FCC requires carriers to deploy STIR/SHAKEN caller ID authentication

In its latest step to fight illegal robocalls, the Federal Communications Commission adopted rules requiring phone companies implement the STIR/SHAKEN caller ID authentication protocol in their IP networks.

Reflecting the changing circumstances for many Americans and businesses as much of the country is under stay-at-home orders during the ongoing coronavirus crisis, the FCC’s open meeting today was held via teleconference, with all items adopted ahead of time and deleted from the agenda.

The STIR/SHAKEN mandate (PDF) was approved unanimously, and the order sets a June 30, 2021 implementation deadline for all originating and terminating voice service providers. The agency is seeking comment on a proposal to extend the deadline for small voice service providers, as well as to require caller ID verification on non-IP voice networks, and expand the STIR/SHAKEN mandate to include intermediate voice service providers.

RELATED: FCC looks to mandate STIR/SHAKEN to battle robocalls

Today’s decision and deadline for the STIR/SHAKEN mandate carries out provisions laid out by Congress in the TRACED Act. The bipartisan legislation passed by Congress and recently signed into law gave the FCC additional authority in actions to fight illegal robocalls.

Illegal spoofing is one of the techniques robocallers use to trick consumers into answering a call, where caller ID shows that a call is originating from a legitimate phone number rather than its true source.  

The STIR/SHAKEN technical standard allows phone companies to authenticate that the caller ID info transmitted actually matches the caller’s true phone number. With widespread deployment, the FCC said STIR/SHAKEN can help voice providers identify illegally spoofed phone numbers before those calls even reach consumers, as well as enable law enforcement to identify perpetrators more easily.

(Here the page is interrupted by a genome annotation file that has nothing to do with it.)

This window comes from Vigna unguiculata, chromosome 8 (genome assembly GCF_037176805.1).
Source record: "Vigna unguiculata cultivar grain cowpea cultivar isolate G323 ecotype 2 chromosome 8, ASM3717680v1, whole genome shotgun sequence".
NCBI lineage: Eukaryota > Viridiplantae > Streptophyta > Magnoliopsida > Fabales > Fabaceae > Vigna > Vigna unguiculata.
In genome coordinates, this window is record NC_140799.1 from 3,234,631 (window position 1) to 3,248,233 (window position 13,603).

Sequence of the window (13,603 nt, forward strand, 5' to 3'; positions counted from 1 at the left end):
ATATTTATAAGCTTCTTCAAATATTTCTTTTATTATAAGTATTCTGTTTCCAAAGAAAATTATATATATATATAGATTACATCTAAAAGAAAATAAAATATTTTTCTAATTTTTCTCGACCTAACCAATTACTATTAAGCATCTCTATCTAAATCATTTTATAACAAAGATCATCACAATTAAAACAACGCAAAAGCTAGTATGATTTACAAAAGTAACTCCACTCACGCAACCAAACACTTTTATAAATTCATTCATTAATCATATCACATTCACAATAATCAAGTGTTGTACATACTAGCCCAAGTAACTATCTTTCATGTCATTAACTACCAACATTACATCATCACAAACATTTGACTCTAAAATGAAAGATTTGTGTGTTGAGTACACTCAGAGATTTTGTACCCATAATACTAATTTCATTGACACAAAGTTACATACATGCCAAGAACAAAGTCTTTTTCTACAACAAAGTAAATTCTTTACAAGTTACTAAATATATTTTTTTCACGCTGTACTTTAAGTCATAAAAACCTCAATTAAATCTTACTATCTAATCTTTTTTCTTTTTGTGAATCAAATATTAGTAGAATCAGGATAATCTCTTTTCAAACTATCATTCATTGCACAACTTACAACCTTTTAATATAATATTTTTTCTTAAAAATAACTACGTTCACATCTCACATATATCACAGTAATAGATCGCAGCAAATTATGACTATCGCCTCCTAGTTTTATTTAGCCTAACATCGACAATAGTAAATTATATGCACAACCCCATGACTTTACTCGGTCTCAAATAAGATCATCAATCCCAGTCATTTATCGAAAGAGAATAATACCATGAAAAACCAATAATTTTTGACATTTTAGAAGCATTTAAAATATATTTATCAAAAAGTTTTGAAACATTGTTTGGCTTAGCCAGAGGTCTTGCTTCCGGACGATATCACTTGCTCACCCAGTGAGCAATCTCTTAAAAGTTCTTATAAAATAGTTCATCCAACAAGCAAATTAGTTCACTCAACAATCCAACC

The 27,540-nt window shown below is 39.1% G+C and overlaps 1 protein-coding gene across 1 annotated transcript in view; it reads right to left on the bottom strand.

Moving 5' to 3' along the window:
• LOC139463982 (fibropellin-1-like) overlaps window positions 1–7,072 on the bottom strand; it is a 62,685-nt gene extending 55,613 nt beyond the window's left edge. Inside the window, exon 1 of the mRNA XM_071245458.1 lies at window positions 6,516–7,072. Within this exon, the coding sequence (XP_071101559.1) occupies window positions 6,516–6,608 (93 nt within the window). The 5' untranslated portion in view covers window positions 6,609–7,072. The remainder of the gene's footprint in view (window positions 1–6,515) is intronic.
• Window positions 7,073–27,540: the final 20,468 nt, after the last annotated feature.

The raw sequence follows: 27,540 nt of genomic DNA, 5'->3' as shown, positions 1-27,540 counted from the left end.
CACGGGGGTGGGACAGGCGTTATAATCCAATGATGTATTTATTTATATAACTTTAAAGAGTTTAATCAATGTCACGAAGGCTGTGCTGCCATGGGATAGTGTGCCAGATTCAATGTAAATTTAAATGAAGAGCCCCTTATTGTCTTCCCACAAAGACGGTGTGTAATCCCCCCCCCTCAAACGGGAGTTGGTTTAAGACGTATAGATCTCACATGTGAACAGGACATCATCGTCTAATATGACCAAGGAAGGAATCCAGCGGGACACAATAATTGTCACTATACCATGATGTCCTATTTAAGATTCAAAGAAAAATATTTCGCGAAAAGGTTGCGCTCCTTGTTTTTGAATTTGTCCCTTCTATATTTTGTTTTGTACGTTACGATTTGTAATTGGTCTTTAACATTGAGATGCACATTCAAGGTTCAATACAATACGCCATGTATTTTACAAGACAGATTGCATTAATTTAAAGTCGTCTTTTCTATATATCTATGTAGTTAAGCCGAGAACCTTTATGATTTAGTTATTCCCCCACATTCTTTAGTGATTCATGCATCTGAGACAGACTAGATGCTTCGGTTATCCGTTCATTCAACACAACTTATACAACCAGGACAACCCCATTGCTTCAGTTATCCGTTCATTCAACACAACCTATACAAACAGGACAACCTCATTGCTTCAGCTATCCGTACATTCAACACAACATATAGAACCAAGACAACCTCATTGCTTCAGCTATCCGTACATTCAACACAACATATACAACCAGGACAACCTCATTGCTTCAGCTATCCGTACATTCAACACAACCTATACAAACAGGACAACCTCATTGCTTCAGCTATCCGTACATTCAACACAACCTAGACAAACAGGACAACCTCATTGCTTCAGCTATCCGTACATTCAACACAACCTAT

RELATED: T-Mobile and AT&T work together to fight robocalls across their networks

Last summer the agency directed voice providers to voluntarily put the technology in place, and sought public input on mandating implementation if companies didn’t start to do so on their own by the end of 2019.  

Commissioner Geoffrey Starks in his statement acknowledged the new rule is a good start, but said there is more to do, pointing to the need for STIR/SHAKEN in non-IP portions of networks.

“To be fully effective against this scourge, we need all voice service providers to implement call authentication and other measures to combat illegal spoofing in all networks as soon as possible,” stated Starks. “That means continuing to work with the industry to implement effective methods for tracing back illegal spoofed calls and text messages to their original sources, and following through on enforcement to the full extent of our statutory authority.”

Commissioner Michael O’Rielly approved the requirement, but in his statement said the undertaking will add costs to providers and ultimately customers. Up-front costs could “exceed tens of millions of dollars” for some providers, according to O’Rielly, which he indicated could later be passed on to consumers through plans despite provisions that prohibit line-item charges for caller ID authentication.

The FCC estimates eliminating wasted time and nuisance from illegal robocall scams could result in $3 billion in cost savings annually, and protect Americans from robocall schemes that take approximately $10 billion from consumers each year.

RELATED: Robocall scammers prey on COVID-19 concerns

Commissioner Jessica Rosenworsel, while calling the new measure good news, said she wished it had been done sooner. Amid the COVID-19 pandemic, robocalls appear to be multiplying.

“We are seeing alarming reports of an increase in calls from scam artists hawking fraudulent cures and taking advantage of so many people in so many households who are stuck at home,” said Rosenworcel her statement. “So, let me state this as clearly as a I can: there should be swift and harsh action holding accountable those preying on the vulnerable during this disaster.”

Robocallers have even been targeting hospitals at a time when many are facing immense strain during the coronavirus crisis. Last week the FCC launched (PDF) Hospital Robocall Protection Group, which is a federal advisory committee focused on issuing best practices for phone companies to fight illegal robocalls clogging up hospital lines, and how healthcare facilities can better protect themselves.